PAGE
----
Maqui Berry: Super Fruit or Super Fad?
The term “superfruit” has been used a lot lately in reference to a number of foods, especially berries. From acai to goji, we’ve been led to believe these fruits contain such powerful properties as cancer-fighting antioxidants and weight loss solutions. Now, the newest and supposedly greatest superfruit has once more been named, and this time it’s the maqui berry.
If you’re anything like me, you’re wondering what the maqui berry is. This small, intensely purple fruit grows wild throughout parts of southern Chile and has been consumed by Chileans for generations. Along roads and highways, maqui berry bushes are easy to spot. Because this fruit is so plentiful on hillsides, in fields, and along the borders of forested areas, it is not presently cultivated.
One of the maqui berry’s greatest attributes is its rich levels of anthocyanins, which are responsible for the fruit’s rich purple color. These “colors” are high in antioxidants, but even more importantly, the maqui has the highest known concentration of “Delphinidins” in any fruit. These compounds, which are also found in violas and Concord grapes, demonstrate potent anti-inflammatory activity. Therefore, they're believed to help reduce the risk of a variety of degenerative diseases that involve inflammation – including cardiovascular disease, diabetes, and arthritis – and also inhibit the growth of colon cancer cells.
Maqui Berries and Weight Loss
Like its predecessors in the “superfruit” category, intake of maqui berries or their juice is also thought to assist with weight control. The fruit causes a significant increase of insulin in the body, which means consuming it with or after meals can help to suppress blood glucose levels. In effect, this may even out energy levels and prevent the formation of new fat cells, thereby helping people to lose or maintain weight.
But can one fruit really do all of this?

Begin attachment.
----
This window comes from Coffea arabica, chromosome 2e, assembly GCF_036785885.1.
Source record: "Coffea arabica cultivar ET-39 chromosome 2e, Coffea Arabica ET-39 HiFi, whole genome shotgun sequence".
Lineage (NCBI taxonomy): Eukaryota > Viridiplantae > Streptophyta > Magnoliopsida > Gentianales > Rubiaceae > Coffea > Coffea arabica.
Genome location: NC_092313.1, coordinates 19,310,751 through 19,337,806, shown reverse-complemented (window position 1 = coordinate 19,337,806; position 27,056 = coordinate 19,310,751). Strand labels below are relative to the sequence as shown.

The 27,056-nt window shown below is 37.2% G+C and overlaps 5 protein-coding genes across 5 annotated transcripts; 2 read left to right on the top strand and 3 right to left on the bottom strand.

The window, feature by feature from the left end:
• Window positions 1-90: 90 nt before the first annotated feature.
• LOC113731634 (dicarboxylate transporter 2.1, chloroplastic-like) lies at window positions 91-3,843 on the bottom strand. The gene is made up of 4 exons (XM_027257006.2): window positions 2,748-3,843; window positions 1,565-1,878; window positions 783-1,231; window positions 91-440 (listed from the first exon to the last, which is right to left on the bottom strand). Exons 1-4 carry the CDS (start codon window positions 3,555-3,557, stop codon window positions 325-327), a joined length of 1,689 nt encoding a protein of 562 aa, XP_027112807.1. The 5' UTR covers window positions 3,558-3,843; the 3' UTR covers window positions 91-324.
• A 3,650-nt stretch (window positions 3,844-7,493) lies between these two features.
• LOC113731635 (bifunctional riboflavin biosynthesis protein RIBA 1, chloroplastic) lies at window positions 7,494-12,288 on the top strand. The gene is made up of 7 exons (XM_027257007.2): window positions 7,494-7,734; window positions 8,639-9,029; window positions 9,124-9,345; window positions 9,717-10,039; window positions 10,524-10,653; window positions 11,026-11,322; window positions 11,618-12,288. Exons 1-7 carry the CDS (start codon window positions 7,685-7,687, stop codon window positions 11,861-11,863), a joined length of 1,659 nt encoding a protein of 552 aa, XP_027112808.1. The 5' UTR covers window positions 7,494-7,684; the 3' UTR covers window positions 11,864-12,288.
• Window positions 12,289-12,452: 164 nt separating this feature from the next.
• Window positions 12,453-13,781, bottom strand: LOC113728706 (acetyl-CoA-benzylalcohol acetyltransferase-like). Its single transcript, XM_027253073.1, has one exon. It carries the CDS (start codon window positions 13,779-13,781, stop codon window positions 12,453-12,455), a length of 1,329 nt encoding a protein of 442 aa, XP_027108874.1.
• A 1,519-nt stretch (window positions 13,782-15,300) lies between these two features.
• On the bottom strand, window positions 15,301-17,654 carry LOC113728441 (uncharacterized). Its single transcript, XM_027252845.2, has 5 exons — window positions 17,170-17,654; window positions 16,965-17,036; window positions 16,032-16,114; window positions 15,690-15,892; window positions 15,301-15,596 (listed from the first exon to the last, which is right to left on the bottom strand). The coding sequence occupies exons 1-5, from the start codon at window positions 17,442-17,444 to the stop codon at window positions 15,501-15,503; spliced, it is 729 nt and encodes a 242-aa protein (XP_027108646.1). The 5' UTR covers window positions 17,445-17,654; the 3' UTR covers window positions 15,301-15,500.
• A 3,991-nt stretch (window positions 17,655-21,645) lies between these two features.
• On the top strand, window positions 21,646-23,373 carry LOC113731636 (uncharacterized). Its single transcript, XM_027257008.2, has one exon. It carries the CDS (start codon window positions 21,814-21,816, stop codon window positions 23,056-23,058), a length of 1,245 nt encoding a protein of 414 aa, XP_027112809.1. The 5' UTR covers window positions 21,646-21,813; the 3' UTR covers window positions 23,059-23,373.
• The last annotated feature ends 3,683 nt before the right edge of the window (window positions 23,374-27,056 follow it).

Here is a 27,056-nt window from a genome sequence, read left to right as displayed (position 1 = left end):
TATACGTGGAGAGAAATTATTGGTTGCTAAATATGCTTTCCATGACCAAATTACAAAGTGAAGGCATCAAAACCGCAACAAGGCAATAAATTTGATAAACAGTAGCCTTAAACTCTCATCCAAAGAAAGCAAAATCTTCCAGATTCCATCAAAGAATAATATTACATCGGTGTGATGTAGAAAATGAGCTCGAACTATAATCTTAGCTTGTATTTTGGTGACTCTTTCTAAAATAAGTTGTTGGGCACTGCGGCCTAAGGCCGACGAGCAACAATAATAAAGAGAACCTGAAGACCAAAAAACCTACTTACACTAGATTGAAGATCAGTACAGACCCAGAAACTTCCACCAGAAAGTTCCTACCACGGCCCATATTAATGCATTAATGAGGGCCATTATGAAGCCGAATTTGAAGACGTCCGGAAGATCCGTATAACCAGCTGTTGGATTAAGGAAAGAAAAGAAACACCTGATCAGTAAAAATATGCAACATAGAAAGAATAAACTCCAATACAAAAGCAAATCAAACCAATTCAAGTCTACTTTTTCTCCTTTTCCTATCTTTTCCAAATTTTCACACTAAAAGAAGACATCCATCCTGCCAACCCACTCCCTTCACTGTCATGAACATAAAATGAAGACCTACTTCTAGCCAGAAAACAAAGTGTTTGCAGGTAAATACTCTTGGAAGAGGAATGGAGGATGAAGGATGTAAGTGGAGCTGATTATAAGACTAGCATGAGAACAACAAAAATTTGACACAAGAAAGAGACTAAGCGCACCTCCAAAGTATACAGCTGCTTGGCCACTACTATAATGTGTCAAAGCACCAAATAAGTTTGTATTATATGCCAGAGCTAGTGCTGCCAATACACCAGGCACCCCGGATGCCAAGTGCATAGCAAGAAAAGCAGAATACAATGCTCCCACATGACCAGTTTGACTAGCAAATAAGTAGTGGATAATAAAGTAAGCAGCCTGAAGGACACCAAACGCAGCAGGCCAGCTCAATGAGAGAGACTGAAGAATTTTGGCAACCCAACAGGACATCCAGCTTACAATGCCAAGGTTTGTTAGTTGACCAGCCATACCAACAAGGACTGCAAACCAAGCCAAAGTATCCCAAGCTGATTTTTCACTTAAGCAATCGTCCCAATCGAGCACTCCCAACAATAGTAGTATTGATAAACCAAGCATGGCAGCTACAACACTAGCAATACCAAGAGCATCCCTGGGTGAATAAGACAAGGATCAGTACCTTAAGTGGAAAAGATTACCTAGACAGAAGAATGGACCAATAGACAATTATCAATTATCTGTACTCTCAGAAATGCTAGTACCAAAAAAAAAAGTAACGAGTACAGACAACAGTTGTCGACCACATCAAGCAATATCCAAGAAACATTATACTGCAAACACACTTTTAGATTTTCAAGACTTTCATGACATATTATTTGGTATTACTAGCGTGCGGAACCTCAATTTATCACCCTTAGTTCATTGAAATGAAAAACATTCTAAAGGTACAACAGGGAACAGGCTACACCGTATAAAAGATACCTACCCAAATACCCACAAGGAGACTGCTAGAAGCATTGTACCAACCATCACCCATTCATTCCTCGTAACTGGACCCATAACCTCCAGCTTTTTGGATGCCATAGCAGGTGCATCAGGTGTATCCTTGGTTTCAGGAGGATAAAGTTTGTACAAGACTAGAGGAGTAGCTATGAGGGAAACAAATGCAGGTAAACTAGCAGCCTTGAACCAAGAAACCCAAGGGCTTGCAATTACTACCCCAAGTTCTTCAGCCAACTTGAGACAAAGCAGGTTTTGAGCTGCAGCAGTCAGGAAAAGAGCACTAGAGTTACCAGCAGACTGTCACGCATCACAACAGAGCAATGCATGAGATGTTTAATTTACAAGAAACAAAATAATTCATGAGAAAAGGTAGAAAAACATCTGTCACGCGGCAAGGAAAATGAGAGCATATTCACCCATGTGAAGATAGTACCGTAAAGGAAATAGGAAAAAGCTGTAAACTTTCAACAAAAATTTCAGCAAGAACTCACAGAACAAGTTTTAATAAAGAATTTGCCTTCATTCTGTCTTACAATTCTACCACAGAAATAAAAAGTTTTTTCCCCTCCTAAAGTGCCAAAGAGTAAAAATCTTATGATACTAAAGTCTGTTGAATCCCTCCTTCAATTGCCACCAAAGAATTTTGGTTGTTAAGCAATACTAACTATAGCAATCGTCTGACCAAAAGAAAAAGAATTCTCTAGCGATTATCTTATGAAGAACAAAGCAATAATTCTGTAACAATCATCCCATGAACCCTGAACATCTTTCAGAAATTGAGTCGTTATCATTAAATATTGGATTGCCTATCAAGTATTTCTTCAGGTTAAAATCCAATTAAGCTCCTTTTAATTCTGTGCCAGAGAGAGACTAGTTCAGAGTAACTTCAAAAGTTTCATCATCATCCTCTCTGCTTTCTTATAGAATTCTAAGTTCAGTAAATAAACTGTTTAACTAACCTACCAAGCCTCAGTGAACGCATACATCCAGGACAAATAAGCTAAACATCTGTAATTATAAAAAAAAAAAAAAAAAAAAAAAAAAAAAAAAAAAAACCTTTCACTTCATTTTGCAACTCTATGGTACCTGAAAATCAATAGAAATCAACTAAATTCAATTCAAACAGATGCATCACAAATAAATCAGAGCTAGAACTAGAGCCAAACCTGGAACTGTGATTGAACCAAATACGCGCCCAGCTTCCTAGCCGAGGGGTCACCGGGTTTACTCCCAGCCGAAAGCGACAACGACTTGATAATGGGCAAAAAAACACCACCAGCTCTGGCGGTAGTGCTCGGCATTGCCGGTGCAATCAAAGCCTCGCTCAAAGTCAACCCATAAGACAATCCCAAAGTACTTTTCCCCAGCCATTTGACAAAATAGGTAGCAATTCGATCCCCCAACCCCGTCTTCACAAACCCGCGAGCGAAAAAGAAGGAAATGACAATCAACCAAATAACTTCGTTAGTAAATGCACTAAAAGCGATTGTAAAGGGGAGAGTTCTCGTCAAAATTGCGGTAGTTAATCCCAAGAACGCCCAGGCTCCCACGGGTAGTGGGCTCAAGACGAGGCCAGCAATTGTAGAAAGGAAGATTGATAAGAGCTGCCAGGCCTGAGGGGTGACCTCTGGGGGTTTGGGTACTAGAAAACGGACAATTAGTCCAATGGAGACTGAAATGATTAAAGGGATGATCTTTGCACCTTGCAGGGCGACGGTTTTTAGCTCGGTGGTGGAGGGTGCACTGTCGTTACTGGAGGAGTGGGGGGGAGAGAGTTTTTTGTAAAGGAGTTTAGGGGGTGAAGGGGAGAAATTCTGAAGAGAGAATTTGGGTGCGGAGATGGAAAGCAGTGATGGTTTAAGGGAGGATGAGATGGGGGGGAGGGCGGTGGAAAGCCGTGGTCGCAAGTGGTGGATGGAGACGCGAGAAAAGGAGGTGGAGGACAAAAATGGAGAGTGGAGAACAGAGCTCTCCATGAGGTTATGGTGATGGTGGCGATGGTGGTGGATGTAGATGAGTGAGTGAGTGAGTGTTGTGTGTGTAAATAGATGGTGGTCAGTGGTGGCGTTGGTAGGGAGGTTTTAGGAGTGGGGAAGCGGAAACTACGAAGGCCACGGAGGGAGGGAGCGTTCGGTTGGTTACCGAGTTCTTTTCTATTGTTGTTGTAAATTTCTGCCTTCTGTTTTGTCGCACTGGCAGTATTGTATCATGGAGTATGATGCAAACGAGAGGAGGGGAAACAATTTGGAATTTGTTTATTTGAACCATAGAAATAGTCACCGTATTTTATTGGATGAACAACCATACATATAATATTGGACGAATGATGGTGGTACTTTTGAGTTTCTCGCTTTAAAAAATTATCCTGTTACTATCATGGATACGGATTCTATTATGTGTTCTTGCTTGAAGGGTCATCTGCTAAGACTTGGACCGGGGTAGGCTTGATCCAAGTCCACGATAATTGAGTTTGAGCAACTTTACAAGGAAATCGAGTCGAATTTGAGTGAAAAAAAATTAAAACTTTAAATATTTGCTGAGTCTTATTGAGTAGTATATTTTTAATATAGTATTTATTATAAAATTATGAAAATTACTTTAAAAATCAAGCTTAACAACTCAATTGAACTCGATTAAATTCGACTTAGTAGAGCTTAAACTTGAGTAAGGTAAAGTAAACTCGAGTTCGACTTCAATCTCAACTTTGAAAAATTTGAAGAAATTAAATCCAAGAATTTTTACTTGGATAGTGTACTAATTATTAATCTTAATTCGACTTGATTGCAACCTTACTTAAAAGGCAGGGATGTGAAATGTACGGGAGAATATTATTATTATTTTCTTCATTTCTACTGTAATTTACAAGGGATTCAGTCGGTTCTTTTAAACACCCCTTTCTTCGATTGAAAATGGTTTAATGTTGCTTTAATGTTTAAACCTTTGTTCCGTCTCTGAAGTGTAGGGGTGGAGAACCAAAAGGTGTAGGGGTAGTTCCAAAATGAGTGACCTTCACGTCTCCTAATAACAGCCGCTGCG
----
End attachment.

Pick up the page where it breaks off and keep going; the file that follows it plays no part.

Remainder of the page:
The answer to this question is difficult, because the maqui berry has only recently gained mainstream attention. And you may recall the Amazon’s acai berry was supposed to offer many of the same benefits. Touted as nearly a cure-all, the acai berry can still be found in “healthy living” drinks, cosmetics, and other formulas designed to help you live longer and better.
Here's what The New York Times had to say:
"Despite the attention, there is little to back up the extravagant claims made on behalf of acai. While the berry does contain antioixdants – molecules that can slow damage caused by the oxidation of other substances in the body – there are no long-term studies proving that acai removes wrinkles or, as the various detoxification products claim, cleanses the body of toxins. Nor is there evidence to support dieters’ hopes for a magic fruit."
So, scientists question whether the little purple maqui berry can deliver all of the promised results. Dieters need to be particularly aware, as healthful products that allegedly contain maqui can already be found in plentiful number on the Internet. While consuming this fruit in its natural state or as a supplement may indeed be beneficial for health, it’s doubtful anyone can expect to see the benefits that marketers describe.
The Mapuche native people have been eating maqui berries and drinking their juice for centuries. Other non-native people in Chile have done the same for a very long time as well. The maqui is thus considered safe, although people report that eating the fruit in its raw state turns their mouths blue.